• Responsible, ethical and informed decisions about social priorities often require the application of scientific understanding (Four justifications: Utilitarian, ecological, moral, aesthetic)
  • People from different cultures contribute to and shape the development of science (Indigenous perspectives)
Energy and change
  • Energy is conserved when it is transferred or transformed (Food webs, food chains, energy through the biosphere)
Life and living
  • In ecosystems, organisms interact with each other and their surroundings (habitats, food webs, species interactions, keystone species)
  • Changes in ecosystems have causes and consequences that may be predicted (pollution, degradation of soil)

Wednesday, July 6, 2011

Middle Phase pedagogy

After reading the first chapter of Middle Years Schooling (Knipe & Johnston, 2007), I decided to do a quick survey, which can be found here, to see how students really felt. The spreadsheet with the collated responses can be found here. This survey is in the process of being completed and will hopefully find its way to a large number of students so that a good picture of student preference can be compiled.
Knipe and Johnston (2007) state that taking student opinions into consideration can really make a difference to the engagement of the students with the course material. The MACER report (2003) also states that the course material needs to be relevant, challenging, have real world connectedness and take student backgrounds into consideration if it is to have any hope of engaging the students. How better than to find out student opinions than to ask them, hence the survey.
Here is a survey, made by, that can be completed by students periodically through the school year to obtain feedback from them on how they are perceiving the material. The survey questions can be altered to provide specific feedback as required. On the other hand, students do not want to be bombarded with surveys and questionnaires and as such this method should not be overused.
In the course readings for the week it was repeatedly stated by various authors that the middle years are the most challenging for students as they simultaneously bombarded with 'physical, emotional, intellectual and social factors' (See the future, MPL State School Action Plan, 2003) and as a result of this their needs are quite different to students in both lower and higher levels. This difference has not been catered for in the past and many students have become disengaged with learning, this is the reason Queensland needs to reform the middle years of schooling.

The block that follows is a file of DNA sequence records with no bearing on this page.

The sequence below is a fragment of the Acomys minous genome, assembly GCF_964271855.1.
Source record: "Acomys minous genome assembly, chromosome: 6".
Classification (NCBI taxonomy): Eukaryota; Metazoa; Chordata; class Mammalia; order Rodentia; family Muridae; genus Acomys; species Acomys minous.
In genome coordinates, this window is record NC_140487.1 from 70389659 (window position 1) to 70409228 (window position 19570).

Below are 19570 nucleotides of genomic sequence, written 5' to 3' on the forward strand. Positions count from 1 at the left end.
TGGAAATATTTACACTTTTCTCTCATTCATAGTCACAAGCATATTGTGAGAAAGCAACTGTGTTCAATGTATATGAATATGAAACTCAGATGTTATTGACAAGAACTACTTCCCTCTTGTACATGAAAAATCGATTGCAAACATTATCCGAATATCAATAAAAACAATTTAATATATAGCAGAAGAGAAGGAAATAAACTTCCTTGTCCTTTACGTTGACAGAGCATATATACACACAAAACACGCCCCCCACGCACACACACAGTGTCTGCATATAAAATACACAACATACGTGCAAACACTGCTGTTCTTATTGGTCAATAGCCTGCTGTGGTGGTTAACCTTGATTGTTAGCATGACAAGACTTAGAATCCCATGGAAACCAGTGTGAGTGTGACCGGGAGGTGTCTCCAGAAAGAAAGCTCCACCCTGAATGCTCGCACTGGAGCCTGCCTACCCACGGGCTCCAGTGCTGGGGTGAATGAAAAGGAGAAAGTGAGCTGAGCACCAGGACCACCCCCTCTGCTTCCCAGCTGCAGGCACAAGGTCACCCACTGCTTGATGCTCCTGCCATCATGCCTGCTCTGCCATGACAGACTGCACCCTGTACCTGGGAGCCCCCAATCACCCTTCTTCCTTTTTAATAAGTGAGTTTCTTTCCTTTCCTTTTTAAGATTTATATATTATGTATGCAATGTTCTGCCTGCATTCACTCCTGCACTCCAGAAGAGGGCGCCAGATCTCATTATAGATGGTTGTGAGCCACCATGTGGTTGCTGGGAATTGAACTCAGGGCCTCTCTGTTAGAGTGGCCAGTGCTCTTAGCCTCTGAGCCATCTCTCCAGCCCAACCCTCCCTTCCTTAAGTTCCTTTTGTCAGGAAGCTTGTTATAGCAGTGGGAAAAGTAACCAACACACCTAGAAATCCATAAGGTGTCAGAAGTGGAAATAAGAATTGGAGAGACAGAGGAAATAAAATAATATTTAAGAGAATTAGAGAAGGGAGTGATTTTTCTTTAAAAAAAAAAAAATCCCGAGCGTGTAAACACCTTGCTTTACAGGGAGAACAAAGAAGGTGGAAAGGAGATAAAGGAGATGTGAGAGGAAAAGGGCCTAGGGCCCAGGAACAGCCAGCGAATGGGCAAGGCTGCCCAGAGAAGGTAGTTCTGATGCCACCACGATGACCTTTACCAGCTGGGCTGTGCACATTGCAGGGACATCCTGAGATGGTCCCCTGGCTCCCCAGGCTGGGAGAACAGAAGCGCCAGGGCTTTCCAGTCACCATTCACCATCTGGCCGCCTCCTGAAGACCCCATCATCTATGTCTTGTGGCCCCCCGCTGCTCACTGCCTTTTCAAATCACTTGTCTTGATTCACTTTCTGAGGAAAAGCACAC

The best examples that I have seen so far in the middle years of schooling align with the challenge for teachers listed in the action plan, and it is having teachers who care about the students, and are passionate about their profession, teaching students in the middle years.
The Middle Schooling philosophy will improve behaviour management as when students are engaged, the time spent on behaviour management is reduced.
The curriculum will be tailored to suit individual students and their current levels of achievement in such a way as to maximise student learning outcomes with deep knowledge on topics rather than a surface knowledge covering an all encompassing curriculum.
Pedagogy will be based in the 21st century and embedded with ICT use technologies as 1) this is what the students know or need to know and 2) it will prepare students for a work life in the knowledge economy. School organisation will need to change to facilitate the changes required in the Middle Phase of schooling by allowing teachers more time to collaborate with other teachers, spend more meaningful time with the students, and plan relevant learning for the students based on their needs and interests.
The attitudes and perceptions of students should change when the changes to Middle School Years are made as more students are engaged with relevant, meaningful coursework that is preparing them for their future years.

Monday, July 4, 2011

Middle Phase references

Knipe, S (2007) Middle Years Schooling: Reframing adolescence. Pearson Education Australia, Frenchs Forest NSW.

Ministerial Advisory Committee for Education Renewal (MACER) (2003) The Middle Phase of Learning. The State of Queensland, Brisbane QLD